Green sceptic retains his job

January 17, 2003

Bjørn Lomborg, director of Denmark's Institute for Environmental Assessment, will keep his job despite breaching the "clear norms" of scientific practice in his controversial book The Skeptical Environmentalist: Measuring the Real State of the World .

Professor Lomborg initially said that criticisms from the Danish Committees on Scientific Dishonesty (UVVU) might cost him his job.

The UVVU ruled that publication of the book by Cambridge University Press was "in clear breach of the norms for good scientific practice".

But government officials said his job was not in jeopardy. Danish prime minister Anders Fogh Rasmussen said before this week's meeting of the institute board that his tenure was not a matter for discussion. The institute board conceded that the ruling had created credibility problems. Ole Kristiansen, its chair, said an urgent independent assessment of the eight reports it had issued in its first six months was needed to correct any errors or admissions. Three referees - at least one from abroad - will assess future reports.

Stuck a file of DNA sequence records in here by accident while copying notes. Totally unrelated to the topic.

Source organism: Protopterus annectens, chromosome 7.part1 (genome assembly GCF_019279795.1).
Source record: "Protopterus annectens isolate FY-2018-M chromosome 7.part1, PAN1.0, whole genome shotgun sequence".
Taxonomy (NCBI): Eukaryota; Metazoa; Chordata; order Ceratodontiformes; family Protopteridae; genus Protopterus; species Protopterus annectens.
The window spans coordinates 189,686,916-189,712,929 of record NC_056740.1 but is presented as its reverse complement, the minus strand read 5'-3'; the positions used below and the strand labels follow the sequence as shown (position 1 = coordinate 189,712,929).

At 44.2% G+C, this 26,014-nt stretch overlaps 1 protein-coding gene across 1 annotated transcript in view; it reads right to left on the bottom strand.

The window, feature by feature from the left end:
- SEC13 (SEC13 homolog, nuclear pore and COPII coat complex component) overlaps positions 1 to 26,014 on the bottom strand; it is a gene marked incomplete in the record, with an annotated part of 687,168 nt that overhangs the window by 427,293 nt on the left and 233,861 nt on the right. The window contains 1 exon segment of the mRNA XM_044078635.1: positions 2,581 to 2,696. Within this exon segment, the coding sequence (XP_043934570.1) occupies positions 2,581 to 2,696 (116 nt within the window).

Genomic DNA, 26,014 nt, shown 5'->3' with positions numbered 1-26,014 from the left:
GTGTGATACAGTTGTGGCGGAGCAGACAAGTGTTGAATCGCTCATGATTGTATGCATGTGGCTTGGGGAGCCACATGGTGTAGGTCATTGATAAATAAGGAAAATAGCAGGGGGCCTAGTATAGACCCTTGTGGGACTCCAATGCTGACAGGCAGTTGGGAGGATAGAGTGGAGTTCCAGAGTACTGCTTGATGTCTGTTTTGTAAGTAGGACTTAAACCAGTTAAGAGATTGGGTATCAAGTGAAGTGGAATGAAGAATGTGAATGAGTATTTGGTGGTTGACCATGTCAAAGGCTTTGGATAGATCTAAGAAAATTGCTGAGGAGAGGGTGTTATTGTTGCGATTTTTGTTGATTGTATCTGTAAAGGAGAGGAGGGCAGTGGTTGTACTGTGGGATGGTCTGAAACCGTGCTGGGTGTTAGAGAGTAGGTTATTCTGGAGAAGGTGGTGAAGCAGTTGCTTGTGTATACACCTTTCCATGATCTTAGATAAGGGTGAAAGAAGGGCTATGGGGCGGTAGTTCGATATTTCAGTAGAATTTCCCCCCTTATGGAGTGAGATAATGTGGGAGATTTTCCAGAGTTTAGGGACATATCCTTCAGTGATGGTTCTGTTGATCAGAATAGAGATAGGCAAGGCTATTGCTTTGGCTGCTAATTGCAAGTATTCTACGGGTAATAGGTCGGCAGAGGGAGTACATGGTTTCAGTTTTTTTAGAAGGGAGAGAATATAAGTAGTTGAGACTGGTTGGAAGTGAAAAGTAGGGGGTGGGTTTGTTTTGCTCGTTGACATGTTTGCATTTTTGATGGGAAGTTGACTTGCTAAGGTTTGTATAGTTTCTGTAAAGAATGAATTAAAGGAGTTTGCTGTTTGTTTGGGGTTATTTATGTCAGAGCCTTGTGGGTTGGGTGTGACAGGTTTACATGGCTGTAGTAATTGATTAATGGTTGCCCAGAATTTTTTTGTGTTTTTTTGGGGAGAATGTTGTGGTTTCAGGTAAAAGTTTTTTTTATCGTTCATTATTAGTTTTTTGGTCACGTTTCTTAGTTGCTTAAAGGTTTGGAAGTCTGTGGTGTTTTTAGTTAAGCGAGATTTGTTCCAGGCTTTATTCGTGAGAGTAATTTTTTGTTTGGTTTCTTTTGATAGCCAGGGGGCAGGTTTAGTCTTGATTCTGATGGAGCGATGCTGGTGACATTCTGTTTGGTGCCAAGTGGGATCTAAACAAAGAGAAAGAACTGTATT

The UVVU received several complaints of dishonesty arising from the methods and sources used in the book, which was published in 2001. The committees, divisions of the Danish Research Agency, are made up of scientists and headed by a high court judge.

The UVVU reviewed material sent to it, including a discussion of the book in the journal Scientific American , before classifying the publication as "scientific dishonesty" for displaying "systematic one-sidedness".

But the UVVU added that this was not done wilfully or through negligence and a formal finding of dishonesty was not made.

Professor Lomborg was initially surprised at the "uncomfortable" finding. He said: "After reading the whole statement, it is inexplicable as it does not comment on the criticisms raised by the complainants." The statement was undocumented and one-sided, he said.

Academics criticised the ruling. Claus Hagen Jensen, professor of administrative law at Aalborg University, said: "No grounds were givenI there must, in principle, always be grounds in a decision in public administration."

Ruling details:

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